JEFFERSON CITY — Lawmakers in the Missouri House of Representatives decided the Common Core Standards will remain in schools next year, but they appointed educators and parents to begin developing replacement standards.
HB 1490 underwent a tremendous facelift last week on the House floor before heading to the Senate. It was amended to push back the timeline for replacing Common Core, to empower the State Board of Education to begin working on a replacement by October 2015 and to allow the Common Core's first Smarter Balanced Assessments to move forward.
The bill passed the House 132-19, even though similar measures Rep. Kurt Bahr, R-St. Charles, introduced in past sessions never gained much traction.
Other states are looking at similar measures. In March, Indiana became the first state to adopt and subsequently drop Common Core.
About the Common Core State Standards
Common Core was developed by the National Governors Association and the Council of Chief State School Officers. It is a set of goals for students, but it's not a curriculum. Rather, school districts use Common Core to create their own curricula.
Proponents say Common Core would make it easier to compare student learning state-to-state, while increasing rigor for many states nationwide. Students would be expected to learn material at the same rate as their peers across state boundaries.
Missouri adopted the Common Core Standards in June 2010 with a 5-1 vote by the State Board of Education.
Missouri also agreed to compare to other states its results on the 2014-2015 Smarter Balanced tests, which are written specifically for schools with Common Core. Many Missouri schools have implemented Common Core in the past few years to prepare for those tests.
The Common Core standards are listed in their entirety on corestandards.org/read-the-standards.
This is the third year Bahr has taken up the charge against Common Core. Last year's attempt died at the end of session.
Bahr holds that last year's bill basically educated senators about the issue.
"Two years ago, the idea was, 'Well, we have it, so go away,'" Bahr said. "This year, even the people who were opposed to my bill last year have come around to be concerned with multiple aspects of" Common Core.
Bahr said most of the language in his amendment was pulled from the language Sens. John Lamping, R-St. Louis County, and Ed Emery, R-Lamar, have been working on in the Senate. He said the primary question they're striving to answer is: "If we don't have Common Core, then what?"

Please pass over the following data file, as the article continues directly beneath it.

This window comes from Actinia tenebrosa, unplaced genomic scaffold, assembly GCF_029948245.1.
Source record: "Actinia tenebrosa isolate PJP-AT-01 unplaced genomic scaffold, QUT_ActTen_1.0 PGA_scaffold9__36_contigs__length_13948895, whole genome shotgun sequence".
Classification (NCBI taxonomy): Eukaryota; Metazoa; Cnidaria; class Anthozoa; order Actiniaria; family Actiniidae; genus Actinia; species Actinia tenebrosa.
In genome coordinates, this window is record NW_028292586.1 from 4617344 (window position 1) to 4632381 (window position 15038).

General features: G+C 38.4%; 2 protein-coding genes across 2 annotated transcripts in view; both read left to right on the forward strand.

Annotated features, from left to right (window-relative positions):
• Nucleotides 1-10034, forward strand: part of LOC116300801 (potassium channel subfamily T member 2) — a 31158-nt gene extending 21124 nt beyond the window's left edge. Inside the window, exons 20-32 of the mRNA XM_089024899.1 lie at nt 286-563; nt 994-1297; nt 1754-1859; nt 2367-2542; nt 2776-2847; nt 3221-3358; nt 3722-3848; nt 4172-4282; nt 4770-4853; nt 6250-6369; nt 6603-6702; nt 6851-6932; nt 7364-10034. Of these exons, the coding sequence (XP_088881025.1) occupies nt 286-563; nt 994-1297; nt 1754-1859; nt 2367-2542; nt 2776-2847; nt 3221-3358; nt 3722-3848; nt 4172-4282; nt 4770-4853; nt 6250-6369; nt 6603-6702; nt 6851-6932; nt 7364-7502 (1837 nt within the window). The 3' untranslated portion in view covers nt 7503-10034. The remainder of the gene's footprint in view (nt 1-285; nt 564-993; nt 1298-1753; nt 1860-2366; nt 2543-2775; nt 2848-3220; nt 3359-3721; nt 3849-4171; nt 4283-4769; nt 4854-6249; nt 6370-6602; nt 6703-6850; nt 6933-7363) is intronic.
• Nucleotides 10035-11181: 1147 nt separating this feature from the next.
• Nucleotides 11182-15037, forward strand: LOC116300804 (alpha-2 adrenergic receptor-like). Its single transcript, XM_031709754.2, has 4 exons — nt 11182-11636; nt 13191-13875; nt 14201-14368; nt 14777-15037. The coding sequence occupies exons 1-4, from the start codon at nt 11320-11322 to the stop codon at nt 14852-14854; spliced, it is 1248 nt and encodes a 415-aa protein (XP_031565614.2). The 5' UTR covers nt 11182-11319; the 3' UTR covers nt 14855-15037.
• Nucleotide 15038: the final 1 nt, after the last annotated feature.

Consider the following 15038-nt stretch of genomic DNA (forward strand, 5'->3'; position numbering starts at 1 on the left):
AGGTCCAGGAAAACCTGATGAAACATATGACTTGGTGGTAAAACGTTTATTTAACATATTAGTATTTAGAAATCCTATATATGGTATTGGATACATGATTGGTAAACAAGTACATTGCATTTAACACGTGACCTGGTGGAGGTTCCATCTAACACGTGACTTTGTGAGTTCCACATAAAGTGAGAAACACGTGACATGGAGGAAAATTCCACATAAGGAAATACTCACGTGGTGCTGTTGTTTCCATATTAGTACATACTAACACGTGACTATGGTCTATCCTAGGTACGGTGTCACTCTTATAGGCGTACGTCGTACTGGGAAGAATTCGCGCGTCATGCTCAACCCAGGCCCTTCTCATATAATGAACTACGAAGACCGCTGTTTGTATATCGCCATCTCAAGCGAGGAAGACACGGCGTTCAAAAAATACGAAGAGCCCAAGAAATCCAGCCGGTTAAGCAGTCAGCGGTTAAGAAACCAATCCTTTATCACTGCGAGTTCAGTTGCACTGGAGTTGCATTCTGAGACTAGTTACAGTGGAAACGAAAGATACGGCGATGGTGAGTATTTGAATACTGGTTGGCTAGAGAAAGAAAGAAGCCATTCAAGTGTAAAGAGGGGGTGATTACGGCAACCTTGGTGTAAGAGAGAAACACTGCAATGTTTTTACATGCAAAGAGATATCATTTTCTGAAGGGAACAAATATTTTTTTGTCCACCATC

"It's a valid concern, and so the intent of the language that I amended onto the bill answers that question," Bahr said. "We're going to create the process to have Missouri standards and Missouri assessments."
The standards could look similar to Common Core, but they'll be Missouri's. To opponents to Common Core, it's the principle of state sovereignty that's important.
HB 1490 would give the legislature more control over Missouri's academic standards. The study groups of education professionals would have a full year to recommend new standards in place of Common Core. The groups would be required to check in with lawmakers on their progress. The State Board of Education would then adopt and implement new standards beginning in the 2016-2017 school year. The statewide assessment system would then be aligned to Missouri's new standards within three years.
The work groups would consist of education professionals chosen by teacher, administrator and school board organizations. Lawmakers would also choose members. Classroom teachers would take most of the positions, but four of the 14 members in each group will be parents of students.
"The Senate bill is bigger than mine, so I expect they will modify it. But the general idea of what we agreed to on the House floor and what the Senate is working on is very similar in concept," Bahr said. "So we'll see what it looks like, but we have a pathway forward."
Columbia Public Schools Superintendent Chris Belcher said he's pleased the House bill would allow schools a year to test out Common Core.
Columbia Public Schools put in hundreds of hours to prepare for teaching Common Core. Teachers formed committees that worked over the summers to align curricula. They created model lessons, documented the standards and developed district interim assessments to measure that students are learning the standards.
"It's a sizable investment and one that we wouldn't want to just forego," Chief Academic Officer Sally Beth Lyon said.
Belcher also pointed out that scores will drop in Missouri with the new tests, and that the public needs to be made aware it doesn't mean students aren't learning or that there is a problem with Common Core.
Lyon said in an interview that Common Core is more rigorous than Missouri's current standards. Certain math is taught earlier, and there's a heavier emphasis on nonfiction reading.
Belcher stressed that local school boards will still approve school district curriculum.